China expert expects better ties after 2016
HAIKOU CITY, China—Maybe after 2016.
Wu Shicun, president of top state think tank National Institute for South China Sea Studies, is hopeful that relations between China and the Philippines will be better after the Aquino administration.
Wu also says China is unlikely to accept the decision—expected “around January to March in 2016”—of the International Tribunal for the Law of the Sea (Itlos) on the territorial dispute between Manila and Beijing, regardless of whether it is favorable or not.
“[Our countries] used to enjoy a good relationship—economically, politically,” Wu told reporters here during the Philippine Media Southwest China Cultural and Economic Familiarization Tour. “I’m optimistic about the future. Maybe after 2016, China will enjoy relations with the Philippines as before.”
“China has been enjoying the friendship of the Philippines at least before 2012, when the Scarborough Shoal (Panatag Shoal) issue happened. We hope that the relationship between our two countries can return to normal,” Wu said.
From early April to mid-June in 2012, Chinese and Philippine ships faced off at Panatag Shoal in the West Philippine Sea after Chinese vessels stopped the Philippine Navy from arresting alleged Chinese poachers.
In January 2013, the Philippines filed a motion for arbitration in Itlos as it sought a peaceful solution to its territorial dispute with Beijing.
The Philippines asked Itlos to nullify Beijing’s so-called nine-dash-line claim, which encompasses almost all of the South China Sea, including parts of Manila’s 370-kilometer exclusive economic zone.
China has rejected the proceedings, citing its “indisputable sovereignty” over the territory, but the case has progressed despite Beijing’s refusal to participate in the arbitration.
‘Not a good choice’
Wu, who was in the Philippines last December to discuss South China Sea issues with the academic community, said the Philippines’ move to file a motion for arbitration in a United Nations tribunal to settle the territorial dispute was “not a good choice.”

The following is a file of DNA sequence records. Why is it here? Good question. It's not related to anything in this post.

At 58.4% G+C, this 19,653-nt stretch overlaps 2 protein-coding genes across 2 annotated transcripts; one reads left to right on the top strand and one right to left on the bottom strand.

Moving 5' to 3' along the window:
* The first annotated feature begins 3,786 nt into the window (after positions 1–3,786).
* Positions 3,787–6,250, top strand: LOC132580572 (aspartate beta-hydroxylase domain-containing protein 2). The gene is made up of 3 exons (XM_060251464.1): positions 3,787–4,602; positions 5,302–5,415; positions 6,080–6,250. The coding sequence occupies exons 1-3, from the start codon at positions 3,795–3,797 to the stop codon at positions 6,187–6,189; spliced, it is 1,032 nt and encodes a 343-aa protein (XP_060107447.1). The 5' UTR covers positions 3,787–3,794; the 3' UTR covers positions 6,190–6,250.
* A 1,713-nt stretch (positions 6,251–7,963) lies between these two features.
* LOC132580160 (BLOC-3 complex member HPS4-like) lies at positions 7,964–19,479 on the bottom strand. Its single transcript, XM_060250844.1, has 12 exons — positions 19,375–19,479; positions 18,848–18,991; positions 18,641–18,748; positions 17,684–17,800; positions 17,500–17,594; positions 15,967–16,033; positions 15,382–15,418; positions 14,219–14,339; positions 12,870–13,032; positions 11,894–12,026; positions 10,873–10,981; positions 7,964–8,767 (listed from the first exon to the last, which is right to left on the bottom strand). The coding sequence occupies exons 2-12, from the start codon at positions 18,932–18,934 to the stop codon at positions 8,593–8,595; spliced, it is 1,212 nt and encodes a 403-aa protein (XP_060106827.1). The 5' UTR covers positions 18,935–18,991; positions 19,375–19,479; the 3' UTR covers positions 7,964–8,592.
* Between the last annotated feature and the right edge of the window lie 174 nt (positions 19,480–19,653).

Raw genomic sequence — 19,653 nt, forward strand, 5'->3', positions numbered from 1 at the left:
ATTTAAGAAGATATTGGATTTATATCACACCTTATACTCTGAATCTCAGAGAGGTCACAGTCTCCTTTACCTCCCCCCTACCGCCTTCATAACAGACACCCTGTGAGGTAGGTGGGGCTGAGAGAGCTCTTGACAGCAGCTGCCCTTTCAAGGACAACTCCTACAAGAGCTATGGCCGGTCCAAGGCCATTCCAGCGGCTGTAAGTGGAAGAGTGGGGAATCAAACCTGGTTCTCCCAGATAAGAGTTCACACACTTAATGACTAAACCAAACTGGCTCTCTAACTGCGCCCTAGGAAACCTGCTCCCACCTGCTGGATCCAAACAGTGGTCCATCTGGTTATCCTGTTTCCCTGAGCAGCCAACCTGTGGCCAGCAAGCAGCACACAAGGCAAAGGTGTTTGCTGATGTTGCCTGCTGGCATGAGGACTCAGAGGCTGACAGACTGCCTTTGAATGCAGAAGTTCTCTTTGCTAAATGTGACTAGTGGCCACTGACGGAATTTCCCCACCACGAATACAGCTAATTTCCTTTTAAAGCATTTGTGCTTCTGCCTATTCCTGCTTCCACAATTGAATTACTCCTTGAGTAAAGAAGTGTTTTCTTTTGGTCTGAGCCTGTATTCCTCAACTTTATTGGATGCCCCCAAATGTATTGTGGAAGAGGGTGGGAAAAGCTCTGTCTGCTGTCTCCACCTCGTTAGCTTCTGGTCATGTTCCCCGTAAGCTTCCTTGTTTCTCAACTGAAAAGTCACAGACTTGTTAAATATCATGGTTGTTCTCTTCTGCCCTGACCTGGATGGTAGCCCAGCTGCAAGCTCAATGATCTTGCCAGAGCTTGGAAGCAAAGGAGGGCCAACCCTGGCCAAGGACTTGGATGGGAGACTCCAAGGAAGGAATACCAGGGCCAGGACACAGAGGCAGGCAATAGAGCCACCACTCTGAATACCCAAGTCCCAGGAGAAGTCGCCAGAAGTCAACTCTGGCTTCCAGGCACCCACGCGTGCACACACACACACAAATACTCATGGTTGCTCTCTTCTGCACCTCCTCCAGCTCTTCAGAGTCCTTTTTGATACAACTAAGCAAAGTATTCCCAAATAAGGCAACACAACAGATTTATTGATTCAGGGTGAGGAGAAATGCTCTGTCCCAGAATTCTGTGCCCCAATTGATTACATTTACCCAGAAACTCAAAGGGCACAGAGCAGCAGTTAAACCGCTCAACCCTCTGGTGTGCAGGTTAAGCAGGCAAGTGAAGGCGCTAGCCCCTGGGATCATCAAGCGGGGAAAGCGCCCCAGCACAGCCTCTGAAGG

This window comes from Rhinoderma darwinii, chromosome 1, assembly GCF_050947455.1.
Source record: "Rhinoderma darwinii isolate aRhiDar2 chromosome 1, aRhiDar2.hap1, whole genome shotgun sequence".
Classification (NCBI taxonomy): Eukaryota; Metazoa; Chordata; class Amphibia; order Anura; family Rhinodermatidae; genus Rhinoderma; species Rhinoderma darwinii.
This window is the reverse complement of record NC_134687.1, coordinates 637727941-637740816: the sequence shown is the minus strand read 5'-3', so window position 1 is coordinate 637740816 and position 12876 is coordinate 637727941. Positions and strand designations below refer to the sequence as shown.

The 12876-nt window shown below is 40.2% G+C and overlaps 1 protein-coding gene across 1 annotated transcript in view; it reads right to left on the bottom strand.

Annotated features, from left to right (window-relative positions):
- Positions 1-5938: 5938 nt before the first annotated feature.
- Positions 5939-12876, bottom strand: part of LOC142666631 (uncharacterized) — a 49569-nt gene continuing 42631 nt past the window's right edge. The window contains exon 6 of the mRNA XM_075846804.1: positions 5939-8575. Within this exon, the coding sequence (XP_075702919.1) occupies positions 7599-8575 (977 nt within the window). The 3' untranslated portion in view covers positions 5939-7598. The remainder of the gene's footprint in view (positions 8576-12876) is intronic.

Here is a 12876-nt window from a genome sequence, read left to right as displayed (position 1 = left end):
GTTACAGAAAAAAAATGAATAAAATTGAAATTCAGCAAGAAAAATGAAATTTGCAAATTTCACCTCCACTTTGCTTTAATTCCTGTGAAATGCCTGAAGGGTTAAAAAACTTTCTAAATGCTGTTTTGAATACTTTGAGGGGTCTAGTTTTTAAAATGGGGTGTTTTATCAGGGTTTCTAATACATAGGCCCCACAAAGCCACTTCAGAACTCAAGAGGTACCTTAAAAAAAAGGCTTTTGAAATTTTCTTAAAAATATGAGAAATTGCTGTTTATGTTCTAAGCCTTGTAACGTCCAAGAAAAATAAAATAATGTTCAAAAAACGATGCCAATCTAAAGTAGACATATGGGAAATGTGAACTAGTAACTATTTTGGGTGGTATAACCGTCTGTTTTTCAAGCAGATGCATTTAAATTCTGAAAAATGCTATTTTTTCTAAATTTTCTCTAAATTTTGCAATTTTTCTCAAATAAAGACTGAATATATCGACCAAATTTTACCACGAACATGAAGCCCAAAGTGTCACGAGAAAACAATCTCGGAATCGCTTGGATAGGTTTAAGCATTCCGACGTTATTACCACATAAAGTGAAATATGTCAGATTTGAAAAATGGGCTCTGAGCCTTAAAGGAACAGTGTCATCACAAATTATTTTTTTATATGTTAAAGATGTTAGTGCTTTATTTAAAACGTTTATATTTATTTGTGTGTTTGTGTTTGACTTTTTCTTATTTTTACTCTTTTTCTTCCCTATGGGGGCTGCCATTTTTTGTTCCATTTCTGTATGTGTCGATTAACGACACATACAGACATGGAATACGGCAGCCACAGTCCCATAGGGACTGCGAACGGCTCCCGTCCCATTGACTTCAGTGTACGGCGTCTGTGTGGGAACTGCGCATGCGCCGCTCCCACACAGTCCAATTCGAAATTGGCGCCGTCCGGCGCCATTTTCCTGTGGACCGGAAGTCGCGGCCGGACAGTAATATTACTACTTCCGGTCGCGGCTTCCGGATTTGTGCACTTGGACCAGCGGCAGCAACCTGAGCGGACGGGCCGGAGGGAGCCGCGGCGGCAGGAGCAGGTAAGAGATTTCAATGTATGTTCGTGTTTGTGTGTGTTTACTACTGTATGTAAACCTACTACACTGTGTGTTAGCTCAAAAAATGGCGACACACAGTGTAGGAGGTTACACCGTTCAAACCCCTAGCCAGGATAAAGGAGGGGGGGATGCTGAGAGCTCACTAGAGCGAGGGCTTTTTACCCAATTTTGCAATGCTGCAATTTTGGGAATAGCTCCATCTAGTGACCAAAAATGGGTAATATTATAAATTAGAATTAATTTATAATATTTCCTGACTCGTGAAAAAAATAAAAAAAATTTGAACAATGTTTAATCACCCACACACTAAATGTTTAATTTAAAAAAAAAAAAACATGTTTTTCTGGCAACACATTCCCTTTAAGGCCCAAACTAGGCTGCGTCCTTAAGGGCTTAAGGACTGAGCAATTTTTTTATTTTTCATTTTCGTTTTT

“To be honest, this administration has done little to improve bilateral relations,” Wu said. “The problem between China and the Philippines now is the lack of critical mutual trust.”
To build trust, Wu suggested a meeting between President Aquino and Chinese President Xi Jinping, and the withdrawal of the arbitration case.
“Another choice is to think about the possibility of withdrawing the arbitration case as a good gesture from the Philippine side, to show Philippine sincerity to improve China-Philippine relations.”
If everything goes smoothly, Wu said, the tribunal is expected to issue its final decision around January to March 2016. “No matter the tribunal’s final award, whether it favors China or not, China will likely not follow it,” he said.
Issues won’t change
“If the tribunal makes its final judgment, the problem between China and the Philippines, the sovereignty and maritime issues, will still be there. The South China Sea issue will still be there. South China Sea is now a major obstacle between our two nations,” Wu said.
“The only way to go forward is to put aside the South China Sea dispute, to discuss the possibility of improving our relationship.”
In September last year, President Aquino canceled a planned trip to China for a trade fair in Nanning after Beijing reportedly required the withdrawal of the arbitration case as a condition for the trip.
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